New Battery Icon Slider on the Microsoft Surface

Why do I only have a Balanced power plan?

UPDATE Nov 15, 2022:
Power Modes are now supported as of ParkControl v3 and Process Lasso v12. You’ll see them listed as ‘overlays’.

Many Windows based computers now have only a singular power plan: Balanced. On these systems, beginning with Windows 10 build 1709, Microsoft extended the Balanced power plan horizontally and eliminated the additional power plans. They call these new overlays of the Balanced plan, ‘Power Modes’.

These modes only change processor performance settings, thus can be considered ‘light’ power plans. Settings such as display time-out are static across all modes of the Balanced power plan.

A Performance Mode Slider on the battery icon in the system tray provides access to these modes, as does the Power Settings of Windows.

The stock Power Modes are:

Better Battery961CC777-2547-4F9D-8174-7D86181b8A7A
Better Performance381B4222-F694-41F0-9685-FF5BB260DF2E
Best PerformanceDED574B5-45A0-4F42-8737-46345C09C238

Switching to Traditional Power Plans

The Bitsum Highest Performance power plan that comes with Process Lasso and ParkControl can only be installed when the system is using traditional power plans.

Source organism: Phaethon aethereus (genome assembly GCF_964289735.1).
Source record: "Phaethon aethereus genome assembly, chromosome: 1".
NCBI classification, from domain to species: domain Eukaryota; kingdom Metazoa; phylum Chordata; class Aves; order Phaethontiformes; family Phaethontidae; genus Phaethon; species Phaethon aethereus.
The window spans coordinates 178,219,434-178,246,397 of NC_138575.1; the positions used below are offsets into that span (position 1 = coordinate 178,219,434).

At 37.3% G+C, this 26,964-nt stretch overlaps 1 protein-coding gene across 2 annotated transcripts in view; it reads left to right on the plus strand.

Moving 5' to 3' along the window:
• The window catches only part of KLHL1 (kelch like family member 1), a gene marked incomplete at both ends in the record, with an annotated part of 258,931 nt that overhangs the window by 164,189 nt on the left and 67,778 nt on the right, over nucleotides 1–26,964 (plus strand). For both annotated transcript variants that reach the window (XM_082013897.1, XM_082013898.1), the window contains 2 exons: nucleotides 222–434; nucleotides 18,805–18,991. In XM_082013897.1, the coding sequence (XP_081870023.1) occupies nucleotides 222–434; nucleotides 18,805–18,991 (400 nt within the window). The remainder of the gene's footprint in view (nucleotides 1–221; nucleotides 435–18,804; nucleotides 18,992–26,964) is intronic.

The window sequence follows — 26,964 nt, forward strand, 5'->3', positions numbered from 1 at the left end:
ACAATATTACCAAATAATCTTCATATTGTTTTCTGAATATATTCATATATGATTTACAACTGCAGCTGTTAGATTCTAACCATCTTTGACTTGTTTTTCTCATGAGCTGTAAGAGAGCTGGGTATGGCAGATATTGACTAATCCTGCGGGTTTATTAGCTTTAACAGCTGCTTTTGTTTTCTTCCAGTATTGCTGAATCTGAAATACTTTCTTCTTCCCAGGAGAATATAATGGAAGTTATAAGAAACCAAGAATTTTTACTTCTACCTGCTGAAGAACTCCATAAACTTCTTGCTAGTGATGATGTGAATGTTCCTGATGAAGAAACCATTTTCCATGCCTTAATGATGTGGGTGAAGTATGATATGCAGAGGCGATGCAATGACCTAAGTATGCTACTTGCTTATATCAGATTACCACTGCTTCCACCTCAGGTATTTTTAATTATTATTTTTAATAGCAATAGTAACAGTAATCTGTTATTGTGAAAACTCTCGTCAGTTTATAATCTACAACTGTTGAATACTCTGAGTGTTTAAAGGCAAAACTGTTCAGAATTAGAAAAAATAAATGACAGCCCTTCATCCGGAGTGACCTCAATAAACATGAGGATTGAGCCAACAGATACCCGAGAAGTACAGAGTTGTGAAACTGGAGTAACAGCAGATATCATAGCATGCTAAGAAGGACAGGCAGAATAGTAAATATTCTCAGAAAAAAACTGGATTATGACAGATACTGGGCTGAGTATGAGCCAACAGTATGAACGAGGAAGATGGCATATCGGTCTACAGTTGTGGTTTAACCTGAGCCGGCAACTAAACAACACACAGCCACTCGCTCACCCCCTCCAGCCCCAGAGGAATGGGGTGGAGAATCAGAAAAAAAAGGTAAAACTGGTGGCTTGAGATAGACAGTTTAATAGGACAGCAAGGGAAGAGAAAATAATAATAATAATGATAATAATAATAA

Users can switch back to traditional power plans by opening the legacy Control Panel Power Options and clicking the link ‘Create a power plan‘, as shown below.

After doing this, run the Process Lasso or ParkControl installer again to add the Bitsum Highest Performance power plan.

Switching to Power Modes

Users can switch to Power Modes (overlays) by entering the ‘Balanced’ power plan, then opening the System Power settings and selecting one of the three Power Modes, as shown below. Alternatively, the battery icon in the tray can be used to select a Power Mode. After doing this, restart Process Lasso for them to show up.

Windows Power Modes

For more information, see this Microsoft documentation: Customize the Windows performance power slider.

Did you know? Power Plans, Power Profiles, and Power Schemes are the same thing. Microsoft changed the name several times over the history of Windows. Most recently, they call them ‘Power Plans’.